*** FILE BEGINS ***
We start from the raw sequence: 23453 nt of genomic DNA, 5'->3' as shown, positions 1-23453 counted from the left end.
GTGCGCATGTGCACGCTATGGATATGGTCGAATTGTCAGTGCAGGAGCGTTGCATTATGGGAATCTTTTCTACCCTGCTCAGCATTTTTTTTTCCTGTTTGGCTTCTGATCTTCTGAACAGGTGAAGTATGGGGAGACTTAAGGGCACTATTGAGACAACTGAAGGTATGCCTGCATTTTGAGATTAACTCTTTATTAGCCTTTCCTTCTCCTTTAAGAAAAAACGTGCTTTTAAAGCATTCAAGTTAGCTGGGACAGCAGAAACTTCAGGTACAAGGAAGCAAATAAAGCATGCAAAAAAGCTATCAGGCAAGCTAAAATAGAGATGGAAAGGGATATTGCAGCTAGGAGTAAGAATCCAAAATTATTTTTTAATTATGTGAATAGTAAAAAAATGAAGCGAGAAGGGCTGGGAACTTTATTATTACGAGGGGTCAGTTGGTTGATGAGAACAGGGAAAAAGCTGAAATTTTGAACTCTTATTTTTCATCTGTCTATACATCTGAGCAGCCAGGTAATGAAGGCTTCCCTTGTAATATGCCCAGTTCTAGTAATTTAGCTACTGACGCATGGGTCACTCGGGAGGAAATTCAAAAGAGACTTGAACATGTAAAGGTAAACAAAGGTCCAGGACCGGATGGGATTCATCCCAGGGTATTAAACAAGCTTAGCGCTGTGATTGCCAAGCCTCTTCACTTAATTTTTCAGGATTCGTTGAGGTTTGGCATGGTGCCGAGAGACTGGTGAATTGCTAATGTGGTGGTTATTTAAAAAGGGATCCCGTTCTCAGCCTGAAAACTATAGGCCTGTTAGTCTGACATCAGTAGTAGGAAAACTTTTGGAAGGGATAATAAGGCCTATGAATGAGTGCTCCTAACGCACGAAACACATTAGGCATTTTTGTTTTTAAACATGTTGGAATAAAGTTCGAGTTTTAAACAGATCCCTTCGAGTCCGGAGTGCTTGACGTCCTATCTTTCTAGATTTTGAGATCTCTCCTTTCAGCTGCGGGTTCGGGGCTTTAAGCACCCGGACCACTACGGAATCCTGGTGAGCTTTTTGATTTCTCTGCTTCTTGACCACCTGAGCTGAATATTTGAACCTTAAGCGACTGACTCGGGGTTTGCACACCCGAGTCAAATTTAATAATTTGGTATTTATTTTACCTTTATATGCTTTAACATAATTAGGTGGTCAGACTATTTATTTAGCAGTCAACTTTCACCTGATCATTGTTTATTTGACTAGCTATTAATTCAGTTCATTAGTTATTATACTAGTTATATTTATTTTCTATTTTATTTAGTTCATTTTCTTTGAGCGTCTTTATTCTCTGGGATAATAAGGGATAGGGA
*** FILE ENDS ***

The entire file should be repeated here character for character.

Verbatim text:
We start from the raw sequence: 23453 nt of genomic DNA, 5'->3' as shown, positions 1-23453 counted from the left end.
GTGCGCATGTGCACGCTATGGATATGGTCGAATTGTCAGTGCAGGAGCGTTGCATTATGGGAATCTTTTCTACCCTGCTCAGCATTTTTTTTTCCTGTTTGGCTTCTGATCTTCTGAACAGGTGAAGTATGGGGAGACTTAAGGGCACTATTGAGACAACTGAAGGTATGCCTGCATTTTGAGATTAACTCTTTATTAGCCTTTCCTTCTCCTTTAAGAAAAAACGTGCTTTTAAAGCATTCAAGTTAGCTGGGACAGCAGAAACTTCAGGTACAAGGAAGCAAATAAAGCATGCAAAAAAGCTATCAGGCAAGCTAAAATAGAGATGGAAAGGGATATTGCAGCTAGGAGTAAGAATCCAAAATTATTTTTTAATTATGTGAATAGTAAAAAAATGAAGCGAGAAGGGCTGGGAACTTTATTATTACGAGGGGTCAGTTGGTTGATGAGAACAGGGAAAAAGCTGAAATTTTGAACTCTTATTTTTCATCTGTCTATACATCTGAGCAGCCAGGTAATGAAGGCTTCCCTTGTAATATGCCCAGTTCTAGTAATTTAGCTACTGACGCATGGGTCACTCGGGAGGAAATTCAAAAGAGACTTGAACATGTAAAGGTAAACAAAGGTCCAGGACCGGATGGGATTCATCCCAGGGTATTAAACAAGCTTAGCGCTGTGATTGCCAAGCCTCTTCACTTAATTTTTCAGGATTCGTTGAGGTTTGGCATGGTGCCGAGAGACTGGTGAATTGCTAATGTGGTGGTTATTTAAAAAGGGATCCCGTTCTCAGCCTGAAAACTATAGGCCTGTTAGTCTGACATCAGTAGTAGGAAAACTTTTGGAAGGGATAATAAGGCCTATGAATGAGTGCTCCTAACGCACGAAACACATTAGGCATTTTTGTTTTTAAACATGTTGGAATAAAGTTCGAGTTTTAAACAGATCCCTTCGAGTCCGGAGTGCTTGACGTCCTATCTTTCTAGATTTTGAGATCTCTCCTTTCAGCTGCGGGTTCGGGGCTTTAAGCACCCGGACCACTACGGAATCCTGGTGAGCTTTTTGATTTCTCTGCTTCTTGACCACCTGAGCTGAATATTTGAACCTTAAGCGACTGACTCGGGGTTTGCACACCCGAGTCAAATTTAATAATTTGGTATTTATTTTACCTTTATATGCTTTAACATAATTAGGTGGTCAGACTATTTATTTAGCAGTCAACTTTCACCTGATCATTGTTTATTTGACTAGCTATTAATTCAGTTCATTAGTTATTATACTAGTTATATTTATTTTCTATTTTATTTAGTTCATTTTCTTTGAGCGTCTTTATTCTCTGGGATAATAAGGGATAGGGA